- Resident Staff – if you live on-Grounds, your RA is specially trained to help you in these situations. Please call, email or text him or her, or just stop by his/her room.
- Your Association Dean and/or your faculty adviser: These faculty know what to do and what resources are available to get help. They can also be very helpful in figuring out how to manage your academic pressures.
Information about warning signs of emotional/psychological distress
The most effective way to prevent student suicide or the worsening of other student crises is to know the warning signs, take those signs seriously, and respond appropriately. People who are overwhelmed and suicidal can be helped.
Common warning signs of suicide include:
- Expressions of hopelessness or worthlessness
- Rage, uncontrolled anger, or seeking revenge
- Acting reckless or engaging in risky activities, seemingly without thinking
- Feeling trapped – like there’s no way out
- Increased alcohol or drug use
- Sudden changes in appearance – stopping showering, shaving, etc
- Changes in appetite and dramatic weight gain/loss
- Withdrawing from friends, family and society
- Anxiety and agitation
- Not sleeping, or sleeping all the time
- Dramatic mood changes
- Expressing no reason for living or no sense of purpose in life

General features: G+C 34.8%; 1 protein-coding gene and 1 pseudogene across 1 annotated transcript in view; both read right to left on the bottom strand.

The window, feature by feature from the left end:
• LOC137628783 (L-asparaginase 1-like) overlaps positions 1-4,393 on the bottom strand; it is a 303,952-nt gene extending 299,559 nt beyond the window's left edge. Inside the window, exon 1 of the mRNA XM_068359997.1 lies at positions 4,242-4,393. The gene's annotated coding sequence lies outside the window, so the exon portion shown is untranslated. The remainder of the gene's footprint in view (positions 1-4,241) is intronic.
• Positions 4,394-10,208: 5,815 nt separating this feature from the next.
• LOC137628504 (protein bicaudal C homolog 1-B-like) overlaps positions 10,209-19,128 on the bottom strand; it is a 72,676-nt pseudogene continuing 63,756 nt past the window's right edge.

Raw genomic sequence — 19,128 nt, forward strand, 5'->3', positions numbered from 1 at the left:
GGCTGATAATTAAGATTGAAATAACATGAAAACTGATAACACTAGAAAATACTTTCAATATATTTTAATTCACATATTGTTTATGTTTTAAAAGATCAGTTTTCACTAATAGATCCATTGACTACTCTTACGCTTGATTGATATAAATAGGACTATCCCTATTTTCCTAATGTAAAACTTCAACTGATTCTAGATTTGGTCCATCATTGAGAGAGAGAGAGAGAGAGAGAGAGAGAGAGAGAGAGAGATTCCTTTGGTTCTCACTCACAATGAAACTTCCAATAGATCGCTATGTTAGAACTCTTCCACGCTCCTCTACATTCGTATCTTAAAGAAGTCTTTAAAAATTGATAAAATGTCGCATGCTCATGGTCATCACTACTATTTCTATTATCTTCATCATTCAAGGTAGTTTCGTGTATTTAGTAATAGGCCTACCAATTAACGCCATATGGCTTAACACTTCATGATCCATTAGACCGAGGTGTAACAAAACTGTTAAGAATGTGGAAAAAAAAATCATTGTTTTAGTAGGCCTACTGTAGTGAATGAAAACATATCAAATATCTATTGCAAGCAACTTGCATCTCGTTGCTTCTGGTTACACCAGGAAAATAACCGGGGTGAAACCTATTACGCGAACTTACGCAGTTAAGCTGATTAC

Some signs specific to college students can include:
- Deterioration in quality of academic work
- A drop in grades
- A negative change in classroom performance
- Repeated requests for extensions, missed assignments and repeated absences
- Disorganized or erratic performance
- Essays or creative work that indicate extremes of hopelessness, social isolation, rage, fear or despair
Other things to watch for- suicidal statements or indications of suicidal plans; giving away favorite things; history of previous suicide attempts, substance abuse, unusual and impulsive behavior, unusual hyperactivity, restlessness or lethargy.
Important Phone Numbers:
Office of the Dean of Students
After-hours, on-call staff (pager)
Counseling and Psychological Services
Main phone numbers for appointments or for daytime contact with the on-call clinician
After hours or weekend on-call 972-7004
How to Talk to Someone Who You Think May Be Suicidal
- Don't be afraid to ask "Have you had any thoughts of killing yourself?"
- This will not lead someone to consider suicide!
If the answer is yes ...
- Follow-up with questions that will help you assess the severity or immediacy of risk.
- Plan: "Do you have specific ideas as to how you would kill yourself?
- Means: "How would you follow through with that? Do you have access to (a gun, rope, pills, car, etc.)?"
- Intent: "Do you think you may try to act on your thoughts of killing yourself? "
In all cases …
- Show interest and concern.
- Share observations and inquire about the person's experience.
- Be patient … sometimes this discussion can take time.
What should you not do …
- Don't assume the person is not serious.
- Don't judge the person's feelings.
- Try not to act upset or frightened.
- Don't promise to maintain confidentiality.
And in addition to talking with the person …
- Consult, consult, consult! You're not alone!
- Help connect the student with CAPS
- Seek help from Resident Staff members, the Dean of Students Office, CAPS On-call clinician, and the University Police
Initial Appointments, Confidentiality and Overview of CAPS Services:
Additional Information and Important Links:
UVa Student HealthQuest - a self-help program focused on maintaining physical and psychological health
Professional Training and Development: